Anterior Cervical Discectomy with Fusion
What is an Anterior Cervical Discectomy with Fusion?
Anterior cervical discectomy with fusion is an operation relieving the pressure placed on nerve roots and/or the spinal cord by herniated disc material- a common condition known as neuroforaminal or cervical stenosis. Pain, numbness and weakness in the neck and extremities, among other symptoms, may occur when a disc herniates – when the tough, outer ring of the disc tears and the nucleus which has a soft, jelly-like center squeezes out and places pressure on nerve roots or the spinal cord. Bony outgrowths, called bone spurs form when the joints of the spine calcify, may also cause these symptoms.
What is done during a Cervical Discectomy with Fusion?
An understanding of what anterior cervical discectomy with fusion involves will help you to approach your operation and recovery with confidence. Anterior cervical discectomy with fusion is an operation that involves relieving the pressure placed on nerve roots and/or the spinal cord by a herniated disc or bone spurs – a condition referred to as nerve root compression. Pressure placed on the spinal cord as it passes through the neck (cervical spine) can be serious since most the nerves for rest of the body (e.g., arms, chest, abdomen, legs) have to pass through the neck from the brain.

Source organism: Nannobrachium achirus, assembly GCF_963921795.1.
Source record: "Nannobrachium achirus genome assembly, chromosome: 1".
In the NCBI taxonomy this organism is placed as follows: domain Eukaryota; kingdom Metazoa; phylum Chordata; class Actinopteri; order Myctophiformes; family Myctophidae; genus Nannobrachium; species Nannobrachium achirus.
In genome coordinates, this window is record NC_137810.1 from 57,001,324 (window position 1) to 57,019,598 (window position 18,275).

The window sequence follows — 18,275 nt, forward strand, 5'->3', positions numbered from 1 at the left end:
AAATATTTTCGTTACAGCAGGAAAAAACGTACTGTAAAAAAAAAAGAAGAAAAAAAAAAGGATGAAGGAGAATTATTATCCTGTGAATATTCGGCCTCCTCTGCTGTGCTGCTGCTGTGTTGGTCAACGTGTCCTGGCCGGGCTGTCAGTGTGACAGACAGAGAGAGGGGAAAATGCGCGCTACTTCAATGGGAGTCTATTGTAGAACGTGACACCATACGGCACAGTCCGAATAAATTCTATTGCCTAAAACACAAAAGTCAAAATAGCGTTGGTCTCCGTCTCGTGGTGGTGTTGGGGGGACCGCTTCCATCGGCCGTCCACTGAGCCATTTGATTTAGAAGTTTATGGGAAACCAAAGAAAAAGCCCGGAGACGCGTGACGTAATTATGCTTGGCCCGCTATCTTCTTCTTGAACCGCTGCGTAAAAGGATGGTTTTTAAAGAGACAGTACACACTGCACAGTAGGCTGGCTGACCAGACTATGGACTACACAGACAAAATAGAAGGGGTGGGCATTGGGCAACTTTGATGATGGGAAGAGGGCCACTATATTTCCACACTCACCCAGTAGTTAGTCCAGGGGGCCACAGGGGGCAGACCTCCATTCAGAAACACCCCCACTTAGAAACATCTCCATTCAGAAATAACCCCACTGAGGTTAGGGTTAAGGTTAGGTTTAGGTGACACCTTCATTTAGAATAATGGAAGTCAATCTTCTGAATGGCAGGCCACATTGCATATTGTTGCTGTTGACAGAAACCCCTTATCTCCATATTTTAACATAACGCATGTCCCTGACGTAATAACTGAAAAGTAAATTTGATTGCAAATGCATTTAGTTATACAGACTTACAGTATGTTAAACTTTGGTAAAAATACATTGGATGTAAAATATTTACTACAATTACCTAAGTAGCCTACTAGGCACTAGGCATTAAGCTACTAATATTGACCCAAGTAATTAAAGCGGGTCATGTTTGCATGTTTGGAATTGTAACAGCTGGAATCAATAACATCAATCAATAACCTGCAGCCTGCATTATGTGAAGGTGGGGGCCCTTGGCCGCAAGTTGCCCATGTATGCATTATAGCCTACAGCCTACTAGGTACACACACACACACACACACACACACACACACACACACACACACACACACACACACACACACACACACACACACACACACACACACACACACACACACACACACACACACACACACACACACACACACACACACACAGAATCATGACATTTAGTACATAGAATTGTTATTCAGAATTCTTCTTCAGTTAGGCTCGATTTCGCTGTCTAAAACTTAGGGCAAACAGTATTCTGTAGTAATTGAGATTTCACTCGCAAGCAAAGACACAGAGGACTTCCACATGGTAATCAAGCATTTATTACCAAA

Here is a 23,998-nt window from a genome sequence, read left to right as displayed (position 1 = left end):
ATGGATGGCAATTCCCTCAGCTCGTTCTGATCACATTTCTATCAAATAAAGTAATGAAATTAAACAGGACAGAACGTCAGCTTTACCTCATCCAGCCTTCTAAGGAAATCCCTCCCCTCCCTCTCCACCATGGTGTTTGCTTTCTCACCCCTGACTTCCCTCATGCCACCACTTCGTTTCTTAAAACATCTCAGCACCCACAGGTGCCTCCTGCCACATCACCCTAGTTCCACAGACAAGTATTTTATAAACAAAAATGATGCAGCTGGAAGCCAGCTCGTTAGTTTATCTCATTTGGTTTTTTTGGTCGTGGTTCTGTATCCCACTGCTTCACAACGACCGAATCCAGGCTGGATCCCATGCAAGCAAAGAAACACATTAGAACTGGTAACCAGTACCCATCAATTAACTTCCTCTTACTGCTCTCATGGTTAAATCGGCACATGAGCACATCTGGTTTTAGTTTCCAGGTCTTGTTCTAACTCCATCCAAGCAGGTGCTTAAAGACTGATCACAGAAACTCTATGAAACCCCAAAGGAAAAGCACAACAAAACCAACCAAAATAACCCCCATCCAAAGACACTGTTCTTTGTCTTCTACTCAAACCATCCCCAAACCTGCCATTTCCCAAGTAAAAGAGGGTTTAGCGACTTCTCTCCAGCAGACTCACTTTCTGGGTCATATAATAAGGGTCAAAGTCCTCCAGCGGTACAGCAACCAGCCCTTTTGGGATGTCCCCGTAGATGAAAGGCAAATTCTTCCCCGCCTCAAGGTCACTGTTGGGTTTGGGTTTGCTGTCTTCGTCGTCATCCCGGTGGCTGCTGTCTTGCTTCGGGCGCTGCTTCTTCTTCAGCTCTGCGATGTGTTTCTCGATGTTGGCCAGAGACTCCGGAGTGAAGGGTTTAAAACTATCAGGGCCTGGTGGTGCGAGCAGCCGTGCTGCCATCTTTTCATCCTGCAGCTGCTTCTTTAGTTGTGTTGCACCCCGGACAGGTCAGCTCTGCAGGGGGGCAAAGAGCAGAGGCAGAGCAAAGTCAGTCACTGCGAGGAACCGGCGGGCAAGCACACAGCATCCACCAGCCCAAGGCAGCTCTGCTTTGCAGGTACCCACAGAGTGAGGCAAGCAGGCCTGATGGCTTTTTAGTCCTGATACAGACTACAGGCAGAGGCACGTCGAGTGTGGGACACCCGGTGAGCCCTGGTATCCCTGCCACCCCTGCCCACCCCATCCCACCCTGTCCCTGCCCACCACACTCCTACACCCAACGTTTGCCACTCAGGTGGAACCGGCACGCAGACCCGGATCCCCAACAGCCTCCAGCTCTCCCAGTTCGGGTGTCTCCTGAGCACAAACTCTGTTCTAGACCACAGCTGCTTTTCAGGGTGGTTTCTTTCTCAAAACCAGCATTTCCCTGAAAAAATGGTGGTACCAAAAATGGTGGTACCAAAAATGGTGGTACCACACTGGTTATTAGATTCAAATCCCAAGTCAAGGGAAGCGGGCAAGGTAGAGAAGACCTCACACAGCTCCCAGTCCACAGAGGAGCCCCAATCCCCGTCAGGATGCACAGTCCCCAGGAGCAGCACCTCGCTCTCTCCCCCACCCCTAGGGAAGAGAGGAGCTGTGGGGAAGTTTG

The operation is performed with you lying on your back. A small incision is made to one side of the front of your neck. After pulling aside the soft tissue – fat and muscle, your surgeon exposes the disc between the vertebrae. The intervertebral disc – and, in some cases, a portion of the bone around the nerve roots and/or spinal cord – is then removed to relieve the compressed neural structures and to give them additional space.
The disc is replaced with either a piece of your own bone removed from your hip (iliac crest) or with a bone from a bone bank or a synthetic graft. The graft is placed in the disc space, where it helps the adjacent vertebrae to fuse. A metal plate may be implanted on the front of the cervical spine to increase the stability of the spine immediately after the operation. Surgeons use these implants to decrease the amount of time that you have to wear a cervical collar after surgery and to increase your chances of developing a solid fusion. The operation is completed when your surgeon closes and dresses the incision.